Women's studies conference solicits 'post-capitalism' workshops

Toni Airaksinen
New York Senior Campus Correspondent

  • The organizers of an upcoming conference of women's studies professors are soliciting proposals for content that directly challenges "right wing populism."
  • One sub-theme, for instance, asks for presenters to explore the "post-capitalist future" offered by "socialism, anarchism and communism."
  • The nation’s largest association of women’s studies professors will host a conference dedicated to “socialist feminism” and “feminist scholarship” in November. 

    The National Women’s Studies Association (NWSA) conference--“Imagining Justice: Feminist visions of freedom, dream making, and the radical politics of futures”--will take place at the Hilton Atlanta from November 8-11, where attendees will explore themes such as the “post-capitalist future” offered by socialism, anarchism, and communism.

    "What are the alternatives to capitalist organization of society? What possibilities do socialism, anarchism, and communism offer?"   

    Founded in 1997, the NWSA boasts of more than 2,350 academic members and aims to promote a “just world” that is “free from ideologies, systems of privilege, or structures that oppress or exploit some for the advantage of others.” 

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    To that end, their upcoming conference is framed as an opportunity to use feminist theory to resist “the recent rise of right wing populism, neo-fascist movements, white nationalism, science denial, and religious bigotry (including both Islamophobia and anti-Semitism), homophobia, and transphobia,” which the organizers describe as “desperate and retrograde responses to current social, political, economic, and environmental challenges.”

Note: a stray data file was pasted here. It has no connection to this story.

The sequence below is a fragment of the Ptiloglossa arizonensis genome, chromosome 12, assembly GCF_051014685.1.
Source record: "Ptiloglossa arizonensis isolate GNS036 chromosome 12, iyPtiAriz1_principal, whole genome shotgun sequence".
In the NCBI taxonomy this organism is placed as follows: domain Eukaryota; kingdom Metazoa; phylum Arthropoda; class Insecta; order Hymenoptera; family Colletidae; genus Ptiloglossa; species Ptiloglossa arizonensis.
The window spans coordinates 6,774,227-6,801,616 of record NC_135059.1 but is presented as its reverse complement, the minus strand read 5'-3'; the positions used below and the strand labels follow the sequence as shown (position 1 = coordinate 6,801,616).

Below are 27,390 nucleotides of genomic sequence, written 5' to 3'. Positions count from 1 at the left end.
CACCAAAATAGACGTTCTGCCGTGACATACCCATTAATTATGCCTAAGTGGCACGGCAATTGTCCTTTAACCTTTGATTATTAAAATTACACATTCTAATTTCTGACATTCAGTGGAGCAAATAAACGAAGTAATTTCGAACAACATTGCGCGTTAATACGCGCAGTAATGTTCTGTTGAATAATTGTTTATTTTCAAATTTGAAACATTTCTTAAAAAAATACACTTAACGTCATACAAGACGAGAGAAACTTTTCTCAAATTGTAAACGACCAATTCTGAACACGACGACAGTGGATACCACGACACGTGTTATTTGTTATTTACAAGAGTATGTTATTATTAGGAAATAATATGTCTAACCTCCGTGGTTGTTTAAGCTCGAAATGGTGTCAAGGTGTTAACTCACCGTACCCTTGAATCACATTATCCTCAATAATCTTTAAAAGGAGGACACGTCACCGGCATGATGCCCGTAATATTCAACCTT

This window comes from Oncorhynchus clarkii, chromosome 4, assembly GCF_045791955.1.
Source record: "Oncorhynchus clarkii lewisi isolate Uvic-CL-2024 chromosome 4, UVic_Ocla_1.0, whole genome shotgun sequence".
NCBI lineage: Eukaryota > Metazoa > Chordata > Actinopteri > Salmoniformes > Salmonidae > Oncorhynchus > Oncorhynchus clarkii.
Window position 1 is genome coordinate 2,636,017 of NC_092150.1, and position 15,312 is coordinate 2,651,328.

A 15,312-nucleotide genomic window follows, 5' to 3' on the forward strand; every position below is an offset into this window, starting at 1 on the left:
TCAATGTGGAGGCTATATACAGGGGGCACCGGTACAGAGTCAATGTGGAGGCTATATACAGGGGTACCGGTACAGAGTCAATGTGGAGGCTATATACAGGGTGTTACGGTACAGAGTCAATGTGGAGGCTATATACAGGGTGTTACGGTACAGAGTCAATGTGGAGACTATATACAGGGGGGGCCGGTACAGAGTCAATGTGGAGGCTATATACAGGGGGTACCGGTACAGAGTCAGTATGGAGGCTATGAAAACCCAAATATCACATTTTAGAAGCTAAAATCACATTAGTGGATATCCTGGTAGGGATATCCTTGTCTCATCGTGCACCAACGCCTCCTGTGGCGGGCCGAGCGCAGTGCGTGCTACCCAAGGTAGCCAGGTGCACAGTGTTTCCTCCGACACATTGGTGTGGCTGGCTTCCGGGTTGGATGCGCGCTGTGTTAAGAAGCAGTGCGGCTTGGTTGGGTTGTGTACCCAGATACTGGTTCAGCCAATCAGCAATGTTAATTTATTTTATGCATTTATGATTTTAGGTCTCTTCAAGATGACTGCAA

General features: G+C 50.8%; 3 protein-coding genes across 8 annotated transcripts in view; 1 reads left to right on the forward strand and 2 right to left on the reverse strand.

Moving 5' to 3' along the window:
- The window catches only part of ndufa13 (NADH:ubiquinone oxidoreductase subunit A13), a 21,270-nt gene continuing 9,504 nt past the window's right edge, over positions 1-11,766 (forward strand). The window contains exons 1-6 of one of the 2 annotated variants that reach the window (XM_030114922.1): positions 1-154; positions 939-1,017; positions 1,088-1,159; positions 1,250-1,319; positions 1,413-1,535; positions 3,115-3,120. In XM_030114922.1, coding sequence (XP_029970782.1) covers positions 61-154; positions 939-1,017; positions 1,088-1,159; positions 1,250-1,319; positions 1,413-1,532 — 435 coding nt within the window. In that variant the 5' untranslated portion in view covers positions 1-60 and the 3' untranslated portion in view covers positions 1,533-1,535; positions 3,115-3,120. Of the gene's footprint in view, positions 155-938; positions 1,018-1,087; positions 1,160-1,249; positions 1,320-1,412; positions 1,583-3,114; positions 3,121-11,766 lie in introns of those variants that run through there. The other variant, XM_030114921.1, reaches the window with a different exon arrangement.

Since the conference is still being planned, the organizers encourage professors to apply to give workshops on a variety of feminist topics, including “Afro-futurism,” “rethinking gender,” and “Post-capitalism: imagining new economic futures.” 

    They argue that it is necessary to imagine new economic futures because we live in an era of “racial capitalism” predicated on “white supremacy” and “patriarchy,” which “compromises the ability of many people on the planet to have the material resources to survive.” 

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    “Can social movements end capitalism? What are the alternatives to capitalist organization of society? What possibilities do socialism, anarchism, and communism offer?” asks “SUBTHEME THREE” in the call for proposals. “We invite workshops and presentations that explore the possibilities of post-capitalist societies.” 

    Last year’s conference was keynoted by former Communist Party USA member Angela Davis and Alicia Garza, the co-founder of the #BlackLivesMatter movement. Featured workshops included “Closing Wikipedia’s Gender Gap,” a workshop on “Systemic Oppressions in the Trump Era” and “What Does/Can [Prison] Abolition Look Like in the Black Feminist Classroom?” 

    Campus Reform reached out to the organizers of the conference, but did not receive a response in time for publication. 

    Follow the author of this article on Twitter: @Toni_Airaksinen





    Toni Airaksinen

    Toni Airaksinen

    New York Senior Campus Correspondent
    Toni Airaksinen is a New York Campus Correspondent, where she reports on free speech issues and social justice research. She is a senior at Barnard College, majoring in Urban Studies and Environmental Science. She is also a columnist for PJ Media, and formerly held a post with USA TODAY College, The Columbia Spectator, and Quillette.
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